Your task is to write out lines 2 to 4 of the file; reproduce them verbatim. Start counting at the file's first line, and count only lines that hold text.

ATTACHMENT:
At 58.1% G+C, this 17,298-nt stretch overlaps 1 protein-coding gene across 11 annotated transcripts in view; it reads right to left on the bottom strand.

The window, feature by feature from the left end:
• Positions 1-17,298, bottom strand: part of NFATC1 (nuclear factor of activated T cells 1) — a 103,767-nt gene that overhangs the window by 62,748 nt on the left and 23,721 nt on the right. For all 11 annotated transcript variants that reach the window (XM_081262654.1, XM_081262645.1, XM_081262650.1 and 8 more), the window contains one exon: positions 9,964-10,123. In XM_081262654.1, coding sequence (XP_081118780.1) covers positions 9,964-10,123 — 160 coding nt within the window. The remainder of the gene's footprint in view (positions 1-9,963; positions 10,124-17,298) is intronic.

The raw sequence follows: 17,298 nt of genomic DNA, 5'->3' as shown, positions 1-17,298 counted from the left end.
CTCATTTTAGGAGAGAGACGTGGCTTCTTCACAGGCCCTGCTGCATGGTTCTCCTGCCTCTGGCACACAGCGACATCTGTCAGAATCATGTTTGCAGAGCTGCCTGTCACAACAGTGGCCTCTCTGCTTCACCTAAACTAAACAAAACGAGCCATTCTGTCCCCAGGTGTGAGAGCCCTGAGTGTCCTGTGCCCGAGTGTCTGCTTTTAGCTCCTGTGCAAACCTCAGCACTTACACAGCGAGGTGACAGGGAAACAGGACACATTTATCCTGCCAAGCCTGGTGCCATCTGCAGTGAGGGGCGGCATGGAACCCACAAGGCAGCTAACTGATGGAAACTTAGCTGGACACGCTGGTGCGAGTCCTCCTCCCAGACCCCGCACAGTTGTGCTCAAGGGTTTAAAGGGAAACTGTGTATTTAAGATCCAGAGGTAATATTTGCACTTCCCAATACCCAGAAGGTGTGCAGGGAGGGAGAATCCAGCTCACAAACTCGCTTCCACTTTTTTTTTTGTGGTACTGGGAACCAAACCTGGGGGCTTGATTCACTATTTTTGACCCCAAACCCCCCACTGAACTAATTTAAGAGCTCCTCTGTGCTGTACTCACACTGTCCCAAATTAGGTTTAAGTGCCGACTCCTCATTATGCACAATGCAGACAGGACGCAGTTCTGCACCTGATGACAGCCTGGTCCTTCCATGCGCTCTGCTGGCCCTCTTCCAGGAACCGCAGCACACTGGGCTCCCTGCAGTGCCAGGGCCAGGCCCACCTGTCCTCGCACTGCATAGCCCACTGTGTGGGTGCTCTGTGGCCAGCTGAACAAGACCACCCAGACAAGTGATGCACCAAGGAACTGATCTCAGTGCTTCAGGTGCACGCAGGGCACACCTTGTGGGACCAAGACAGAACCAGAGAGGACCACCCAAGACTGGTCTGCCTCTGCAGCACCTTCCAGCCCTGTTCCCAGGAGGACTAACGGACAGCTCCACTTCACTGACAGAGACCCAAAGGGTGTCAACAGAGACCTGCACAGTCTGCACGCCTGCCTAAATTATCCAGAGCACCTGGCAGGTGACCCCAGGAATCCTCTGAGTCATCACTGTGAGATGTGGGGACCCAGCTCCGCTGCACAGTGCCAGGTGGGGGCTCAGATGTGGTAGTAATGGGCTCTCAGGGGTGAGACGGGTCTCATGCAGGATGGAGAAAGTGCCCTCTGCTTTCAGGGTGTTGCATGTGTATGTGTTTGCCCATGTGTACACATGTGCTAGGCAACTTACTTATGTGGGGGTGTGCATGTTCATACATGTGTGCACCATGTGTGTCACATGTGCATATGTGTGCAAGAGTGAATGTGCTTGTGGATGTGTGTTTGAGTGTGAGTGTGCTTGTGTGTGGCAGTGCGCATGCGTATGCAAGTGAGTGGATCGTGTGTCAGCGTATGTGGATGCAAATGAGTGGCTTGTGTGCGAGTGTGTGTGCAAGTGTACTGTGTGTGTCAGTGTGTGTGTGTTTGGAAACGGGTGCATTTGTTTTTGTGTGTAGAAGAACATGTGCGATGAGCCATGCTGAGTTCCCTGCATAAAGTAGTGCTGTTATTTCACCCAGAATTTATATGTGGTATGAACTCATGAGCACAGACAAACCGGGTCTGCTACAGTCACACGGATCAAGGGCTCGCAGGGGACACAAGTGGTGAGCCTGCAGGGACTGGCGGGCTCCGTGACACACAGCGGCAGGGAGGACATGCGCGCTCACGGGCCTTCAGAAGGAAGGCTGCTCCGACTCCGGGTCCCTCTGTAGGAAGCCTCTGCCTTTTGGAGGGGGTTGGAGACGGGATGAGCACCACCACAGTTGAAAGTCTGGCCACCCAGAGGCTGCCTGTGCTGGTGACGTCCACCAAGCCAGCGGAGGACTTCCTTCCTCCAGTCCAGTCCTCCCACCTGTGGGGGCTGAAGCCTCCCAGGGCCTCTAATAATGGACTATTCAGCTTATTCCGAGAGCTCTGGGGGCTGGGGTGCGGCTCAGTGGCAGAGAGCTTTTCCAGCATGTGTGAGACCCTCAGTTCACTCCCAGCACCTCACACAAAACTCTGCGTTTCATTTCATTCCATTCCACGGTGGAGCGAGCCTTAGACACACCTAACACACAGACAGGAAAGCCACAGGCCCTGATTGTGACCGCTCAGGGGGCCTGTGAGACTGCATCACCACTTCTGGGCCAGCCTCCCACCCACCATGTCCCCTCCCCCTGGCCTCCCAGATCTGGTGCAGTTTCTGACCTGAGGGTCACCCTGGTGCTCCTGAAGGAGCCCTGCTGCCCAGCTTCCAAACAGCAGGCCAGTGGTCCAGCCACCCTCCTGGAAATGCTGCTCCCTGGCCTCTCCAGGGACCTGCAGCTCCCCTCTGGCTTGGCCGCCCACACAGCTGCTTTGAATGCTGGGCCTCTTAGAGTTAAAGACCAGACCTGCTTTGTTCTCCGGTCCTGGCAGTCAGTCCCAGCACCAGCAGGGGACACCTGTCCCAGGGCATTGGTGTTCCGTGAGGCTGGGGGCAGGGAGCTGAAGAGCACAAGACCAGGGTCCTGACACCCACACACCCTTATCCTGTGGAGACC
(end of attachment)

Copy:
The window, feature by feature from the left end:
• Positions 1-17,298, bottom strand: part of NFATC1 (nuclear factor of activated T cells 1) — a 103,767-nt gene that overhangs the window by 62,748 nt on the left and 23,721 nt on the right. For all 11 annotated transcript variants that reach the window (XM_081262654.1, XM_081262645.1, XM_081262650.1 and 8 more), the window contains one exon: positions 9,964-10,123. In XM_081262654.1, coding sequence (XP_081118780.1) covers positions 9,964-10,123 — 160 coding nt within the window. The remainder of the gene's footprint in view (positions 1-9,963; positions 10,124-17,298) is intronic.

The raw sequence follows: 17,298 nt of genomic DNA, 5'->3' as shown, positions 1-17,298 counted from the left end.